Digital Themes

Connected Places

What are Connected Places?

Connected Places are human-made environments that are outfitted with a network of sensors to supply owners, occupants, and managers with invaluable information about the condition and usage of those locations. A connected, built environment could be a building with a network of motion sensors and temperature controls or a vehicle that tracks and communicates its location, performance, and maintenance requirements in real-time.

Connected places can reduce corporate energy costs through informed adjustments of heating, cooling, and lighting based on occupancy or changes in weather. Predictive maintenance of plumbing, heating and cooling systems, or other infrastructure systems can reduce expensive repairs and occupant displacement. Security and surveillance systems use sensors and facial recognition to alert occupants when spaces become available or unrecognized visitors enter the premises.  

New technologies facilitate physical, social, and digital connectivity. New materials and engineering techniques used to create bridges, skyscrapers, and railways improve physical connectivity. Social connectivity is enhanced through urban design and civic infrastructure. The importance of digital connectivity in the current world is constant, and innovations in internet-connected sensors, telecommunications technology, and powerful data processing are all ways in which connected places promote digital connectivity. Applying emerging technologies to the environments where people live and work not only drives connectivity, but also empowers innovative new services and increases productivity.

One example of a connected place is a connected factory. Connected factories are manufacturing facilities that utilize digital technology to power information sharing between people, sensors, and machines. The benefits of a connected factory are sustainable quality and productivity, which ultimately leads to increased profitability. Connected factories also entrust shop floor workers with the digital solutions required to develop more creative and impactful manufacturing processes.

What are the benefits of Connected Places?

  • Effective, data-driven decisions - Connected devices now enable access to previously inaccessible information. Well-designed data analytics systems can analyze extensive amounts of data and create actionable insights. Big Data, real-time metrics monitoring, connected devices, and the Internet of Things (IoT) all offer countless possibilities to empower quicker and more confident decision-making.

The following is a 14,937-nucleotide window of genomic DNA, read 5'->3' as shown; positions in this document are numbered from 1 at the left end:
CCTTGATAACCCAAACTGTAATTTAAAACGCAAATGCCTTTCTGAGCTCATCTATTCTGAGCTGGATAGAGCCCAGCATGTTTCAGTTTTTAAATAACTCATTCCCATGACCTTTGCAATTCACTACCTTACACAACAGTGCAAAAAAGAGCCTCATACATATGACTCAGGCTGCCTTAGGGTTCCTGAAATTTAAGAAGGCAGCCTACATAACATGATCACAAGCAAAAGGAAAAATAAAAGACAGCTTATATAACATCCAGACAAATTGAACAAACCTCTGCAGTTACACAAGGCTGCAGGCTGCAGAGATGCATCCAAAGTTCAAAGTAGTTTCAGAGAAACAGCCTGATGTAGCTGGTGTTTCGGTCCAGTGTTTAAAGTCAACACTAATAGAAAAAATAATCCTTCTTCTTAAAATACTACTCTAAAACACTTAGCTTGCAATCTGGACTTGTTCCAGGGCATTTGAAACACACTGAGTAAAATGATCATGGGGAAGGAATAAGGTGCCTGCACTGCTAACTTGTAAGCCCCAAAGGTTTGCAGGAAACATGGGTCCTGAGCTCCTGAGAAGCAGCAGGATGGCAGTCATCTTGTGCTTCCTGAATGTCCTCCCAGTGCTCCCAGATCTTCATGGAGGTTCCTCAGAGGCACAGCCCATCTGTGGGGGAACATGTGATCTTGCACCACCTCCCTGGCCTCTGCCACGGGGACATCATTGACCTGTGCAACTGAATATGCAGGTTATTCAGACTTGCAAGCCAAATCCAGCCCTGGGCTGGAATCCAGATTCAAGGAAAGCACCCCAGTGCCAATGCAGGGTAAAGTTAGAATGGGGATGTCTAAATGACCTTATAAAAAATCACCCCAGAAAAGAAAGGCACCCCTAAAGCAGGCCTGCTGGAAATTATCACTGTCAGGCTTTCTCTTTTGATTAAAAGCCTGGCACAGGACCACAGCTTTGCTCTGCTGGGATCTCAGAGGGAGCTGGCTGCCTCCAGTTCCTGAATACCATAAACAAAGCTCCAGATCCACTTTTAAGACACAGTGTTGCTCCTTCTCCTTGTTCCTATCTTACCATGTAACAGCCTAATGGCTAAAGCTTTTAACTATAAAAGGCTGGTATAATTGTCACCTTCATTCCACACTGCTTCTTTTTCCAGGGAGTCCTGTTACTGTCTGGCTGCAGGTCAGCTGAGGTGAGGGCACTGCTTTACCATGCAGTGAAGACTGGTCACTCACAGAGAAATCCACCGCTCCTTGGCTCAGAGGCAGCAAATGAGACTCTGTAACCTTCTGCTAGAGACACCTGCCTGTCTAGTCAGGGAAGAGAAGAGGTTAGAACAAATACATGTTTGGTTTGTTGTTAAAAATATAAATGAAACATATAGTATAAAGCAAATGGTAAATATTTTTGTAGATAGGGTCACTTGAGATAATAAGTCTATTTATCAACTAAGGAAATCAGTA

• Enhanced engagement – In this digital day and age, building occupants demand the, now standard, digital services such as mobile applications, intuitive websites, online accounts, and self-service portals. Accessible data, interactive maps, budget transparency, performance dashboards, live-streamed meetings, and a robust social media presence all create the digital connection people have come to expect.

  • Lowered environmental footprint - Energy-efficient buildings, renewable energy sources, and air quality sensors are all tools companies can use to shrink their ecological impact. Air quality sensors, for example, identify pollution causes, track peak times of low air quality, and deliver the necessary data analytics to develop action plans.

  • Improved infrastructure - Aging buildings often necessitate sizeable investments to maintain and repair. Smart technology like predictive analytics can identify areas that require repairs before there is an infrastructure failure. Smart sensors can send alerts of any structural changes, tilts, or cracks and notify the appropriate party of the need for inspection or maintenance.

  • Improved workforce engagement - Smart technologies reduce the time spent on the day-to-day, manual operations with the use of autonomous agents, sensors, and mobile devices, allowing humans more time to drive the more strategic initiatives.
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